Ushers (Shush!) What Are They Good For?

Elspeth Murray, 31 July 2012

I called this session because I have been touring stage manager for The Man Who Planted Trees for 6 years and have visited very many venues (both large & small in the UK, Europe and North America) and had the chance to reflect on how different places put together the ingredients that make theatre.

The front-of-house culture varies a lot in different venues. Often ushers are welcoming for the audience and well-co-ordinated and respectful from our point of view as a visiting company. At the other end of the spectrum, occasionally ushers present the biggest headache of the day, whether that's by failing en masse to ask a parent of a crying baby to step outside and come back later, or (once only) by seating several hundred school children while leaving teachers to stand in the aisles. (That condundrum took a while to untangle!)

I was worried that the title of the session implied that I thought all ushers were good for nuthin' (say it again). But no! I was going for the punchy provocative title that asked a serious question - what ARE ushers really good for?

The great thing was being able to invite several of the Lyceum's ushers to join the session. We began by sharing stories. How FANTASTIC - by the way - to have the opportunity to do this: to take an issue that I've been mulling over in the dark in dozens and dozens of different theatres and being able to bring it out into the light and share it with others. Thank you Devoted & Disgruntled!

Yes Ushers' Shush

We talked about the chatting, rustling, crying. And how it's worse at Christmas time. And how there's only so much you can do. And about the risk-benefit calculation that goes into usher intervention. And about how sometimes it's teachers who take the shushing upon themselves to such a degree that they knock the responsive stuffing out of a good humoured audience of kids. Bee? Bonnet? Moi? ;-)

A Light In The Darkness

Those torches are handy and are even brighter than the mobile phone glare or the cheeky camera screen. The torch can reach where ushers cannot and have helpfully pin-pointedly shamed an audience member heedlessly doing noisy or bright things in the middle of the quiet darkness upon which theatre magic depends. And they're handy tools in the artful process of seating a lot of people swiftly without leaving any empty seats. (American's think it's really funny btw that we call them ‘torches’ because they call them ‘flash lights’. Oh and very many ushers in America are retired and are volunteers. So there you go. But the same principles apply.)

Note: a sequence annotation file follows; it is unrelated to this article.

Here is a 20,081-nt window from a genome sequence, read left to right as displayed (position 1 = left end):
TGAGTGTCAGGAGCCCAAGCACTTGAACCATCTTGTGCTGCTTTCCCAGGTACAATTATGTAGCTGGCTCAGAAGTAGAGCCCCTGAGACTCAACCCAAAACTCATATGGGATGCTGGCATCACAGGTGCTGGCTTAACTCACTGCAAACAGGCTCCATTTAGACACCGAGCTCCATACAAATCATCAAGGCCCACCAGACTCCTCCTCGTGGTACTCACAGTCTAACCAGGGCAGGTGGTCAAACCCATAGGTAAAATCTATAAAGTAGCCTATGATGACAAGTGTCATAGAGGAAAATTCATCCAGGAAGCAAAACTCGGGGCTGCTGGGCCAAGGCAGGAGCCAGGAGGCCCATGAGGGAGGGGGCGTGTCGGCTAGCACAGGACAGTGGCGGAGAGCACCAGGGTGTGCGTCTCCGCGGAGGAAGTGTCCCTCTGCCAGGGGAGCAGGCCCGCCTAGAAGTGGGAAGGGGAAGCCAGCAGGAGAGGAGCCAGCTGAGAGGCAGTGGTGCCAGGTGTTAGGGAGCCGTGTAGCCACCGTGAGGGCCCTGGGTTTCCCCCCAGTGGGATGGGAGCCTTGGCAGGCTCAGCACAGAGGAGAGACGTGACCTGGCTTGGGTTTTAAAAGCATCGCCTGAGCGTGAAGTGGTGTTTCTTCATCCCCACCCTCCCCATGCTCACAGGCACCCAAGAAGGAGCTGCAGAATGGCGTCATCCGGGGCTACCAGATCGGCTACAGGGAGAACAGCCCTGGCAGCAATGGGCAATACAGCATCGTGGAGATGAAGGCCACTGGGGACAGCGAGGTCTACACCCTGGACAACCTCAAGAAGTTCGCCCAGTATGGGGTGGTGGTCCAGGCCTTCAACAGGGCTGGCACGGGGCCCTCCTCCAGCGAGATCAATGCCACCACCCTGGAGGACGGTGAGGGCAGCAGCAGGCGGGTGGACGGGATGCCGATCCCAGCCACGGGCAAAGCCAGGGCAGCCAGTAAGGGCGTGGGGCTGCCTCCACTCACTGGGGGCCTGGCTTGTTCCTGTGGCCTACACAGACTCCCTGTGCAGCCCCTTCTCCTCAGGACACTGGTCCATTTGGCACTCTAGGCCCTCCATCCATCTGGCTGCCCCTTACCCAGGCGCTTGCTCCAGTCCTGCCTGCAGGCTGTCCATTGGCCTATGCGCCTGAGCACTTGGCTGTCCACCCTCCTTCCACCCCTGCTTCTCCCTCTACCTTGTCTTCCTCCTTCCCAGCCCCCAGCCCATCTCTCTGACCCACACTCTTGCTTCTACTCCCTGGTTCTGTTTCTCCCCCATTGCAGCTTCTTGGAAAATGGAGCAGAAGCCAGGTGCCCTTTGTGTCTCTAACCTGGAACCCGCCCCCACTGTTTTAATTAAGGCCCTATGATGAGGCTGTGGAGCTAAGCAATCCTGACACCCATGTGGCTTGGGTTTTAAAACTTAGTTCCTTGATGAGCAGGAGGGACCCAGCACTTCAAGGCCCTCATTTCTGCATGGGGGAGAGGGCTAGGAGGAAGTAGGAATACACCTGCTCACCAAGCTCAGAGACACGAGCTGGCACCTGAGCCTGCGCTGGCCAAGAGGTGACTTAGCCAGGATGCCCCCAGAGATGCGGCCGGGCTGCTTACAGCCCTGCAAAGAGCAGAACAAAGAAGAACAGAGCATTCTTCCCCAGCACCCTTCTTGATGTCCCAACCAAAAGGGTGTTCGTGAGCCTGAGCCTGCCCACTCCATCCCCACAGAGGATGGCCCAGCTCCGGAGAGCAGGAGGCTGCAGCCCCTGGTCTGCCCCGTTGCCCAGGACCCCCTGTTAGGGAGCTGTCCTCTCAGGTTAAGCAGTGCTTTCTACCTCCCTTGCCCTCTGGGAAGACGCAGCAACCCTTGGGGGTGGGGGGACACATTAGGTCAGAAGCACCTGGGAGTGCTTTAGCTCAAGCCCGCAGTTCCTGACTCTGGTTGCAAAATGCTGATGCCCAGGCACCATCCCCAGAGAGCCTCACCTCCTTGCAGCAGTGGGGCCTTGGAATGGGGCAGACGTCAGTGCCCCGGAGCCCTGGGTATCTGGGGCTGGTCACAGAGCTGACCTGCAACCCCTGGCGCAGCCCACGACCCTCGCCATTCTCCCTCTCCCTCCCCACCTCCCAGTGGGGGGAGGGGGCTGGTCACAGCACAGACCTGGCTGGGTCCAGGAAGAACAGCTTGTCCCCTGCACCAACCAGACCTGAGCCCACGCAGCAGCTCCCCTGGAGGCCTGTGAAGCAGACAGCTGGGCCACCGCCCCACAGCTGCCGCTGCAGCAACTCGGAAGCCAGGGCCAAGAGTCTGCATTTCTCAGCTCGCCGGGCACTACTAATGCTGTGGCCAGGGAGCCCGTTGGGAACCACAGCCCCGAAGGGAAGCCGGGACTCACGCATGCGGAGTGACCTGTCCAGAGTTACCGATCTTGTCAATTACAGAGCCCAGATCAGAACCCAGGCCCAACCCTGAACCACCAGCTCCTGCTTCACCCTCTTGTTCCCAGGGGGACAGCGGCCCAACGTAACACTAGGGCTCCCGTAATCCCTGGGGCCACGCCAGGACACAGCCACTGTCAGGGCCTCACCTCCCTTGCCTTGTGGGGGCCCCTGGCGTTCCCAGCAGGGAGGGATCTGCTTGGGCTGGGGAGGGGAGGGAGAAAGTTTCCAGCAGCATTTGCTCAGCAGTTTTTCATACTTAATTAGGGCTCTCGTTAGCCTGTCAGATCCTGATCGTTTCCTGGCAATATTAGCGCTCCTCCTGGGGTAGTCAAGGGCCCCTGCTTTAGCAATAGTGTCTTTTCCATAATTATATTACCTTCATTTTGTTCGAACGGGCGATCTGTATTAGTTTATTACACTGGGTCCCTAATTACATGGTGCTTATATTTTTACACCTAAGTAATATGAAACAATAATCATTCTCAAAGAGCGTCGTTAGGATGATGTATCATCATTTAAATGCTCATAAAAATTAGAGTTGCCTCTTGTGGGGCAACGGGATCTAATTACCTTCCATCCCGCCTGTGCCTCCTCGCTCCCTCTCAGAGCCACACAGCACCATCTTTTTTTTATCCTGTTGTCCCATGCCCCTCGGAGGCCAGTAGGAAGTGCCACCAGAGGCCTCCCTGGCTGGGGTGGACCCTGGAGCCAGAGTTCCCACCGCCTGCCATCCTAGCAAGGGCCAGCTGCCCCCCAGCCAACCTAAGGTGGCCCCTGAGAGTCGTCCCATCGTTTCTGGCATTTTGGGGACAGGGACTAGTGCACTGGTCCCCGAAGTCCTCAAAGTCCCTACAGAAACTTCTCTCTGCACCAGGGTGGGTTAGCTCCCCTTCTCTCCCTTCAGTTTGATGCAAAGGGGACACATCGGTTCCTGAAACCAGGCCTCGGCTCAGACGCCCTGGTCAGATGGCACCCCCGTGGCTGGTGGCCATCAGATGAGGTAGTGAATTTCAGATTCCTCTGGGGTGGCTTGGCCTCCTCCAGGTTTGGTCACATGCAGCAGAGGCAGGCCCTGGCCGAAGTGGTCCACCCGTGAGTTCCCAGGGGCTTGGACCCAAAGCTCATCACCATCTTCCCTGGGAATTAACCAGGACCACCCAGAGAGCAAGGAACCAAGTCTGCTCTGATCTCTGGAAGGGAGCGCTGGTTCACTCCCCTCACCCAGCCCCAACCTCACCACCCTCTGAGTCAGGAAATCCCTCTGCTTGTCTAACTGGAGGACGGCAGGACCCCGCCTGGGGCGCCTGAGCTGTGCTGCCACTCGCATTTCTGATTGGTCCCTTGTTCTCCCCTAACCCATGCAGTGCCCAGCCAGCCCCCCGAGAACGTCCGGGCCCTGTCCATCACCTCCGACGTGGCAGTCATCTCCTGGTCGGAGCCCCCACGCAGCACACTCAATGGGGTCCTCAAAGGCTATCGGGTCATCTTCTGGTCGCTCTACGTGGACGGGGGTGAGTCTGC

What Makes Ushering Easier?

  • Audiences who are well-versed in theatre etiquette.

  • Effective and appropriate pre-show notices or reminders.

  • Them torches.

  • Them little radios.

  • Other ushers.

  • Good training.
    What Makes Good Training?

  • It's not patronising.

  • It's appropriate to the role.

  • It helps build the team.

  • Being challenged “in at the deep end” is appreciated.

  • Deals with a variety of scenarios.

  • Good training is thorough. Loyalty & Expertise

    There is clearly a lot of loyalty among the Lyceum ushers. They talked about instances where they had carried out their duties in costume and had even been part of the drama onstage, responding to instructions from a performer in the case of The Infamous Brothers Davenport. In this case, their loyalty became a passion for the show and they were actively promoting it a lot more than other productions.

    Most ushers come to the job because of a love of theatre and live peformance. Most

ushers have seen a LOT of shows. Most ushers see certain shows over and over again. There's a LOT of expertise there that isn't often acknowledged.

There's potential to make better use of ushers' first-hand experience of audience behaviour and of many performances.

  • Would visiting companies like to know what aspects of a show the audience talk about as they're leaving the theatre? (Yes!)*

  • Would resident companies like valuable feedback from experienced outside eyes? (Well?)

  • Would marketing departments be able to benefit from ushers' appreciation of the kind of things that make an audience go ooh and ahh? (They should!)

    *At the Seattle Children's Theatre the Front-Of-House Manager would collect overheard feedback from his/her team and email it to me to include in our show report. Really useful!

    If this kind of thing happened, “Then we'd feel like we had a voice” said one of the ushers.

  • What about the dress rehearsals?

  • What about the first night parties?

• What about ushers' potential to help be a bridge between the various parts of the theatre family?

So - what are ushers good for? LOADS!

Thank you to everyone who took part :-)

Jude Durnan
Laura Knowles Charlotte Anderson Joanne Sykes Naomi O Kelly Jane Howie
Thom Dibdin Elspeth Murray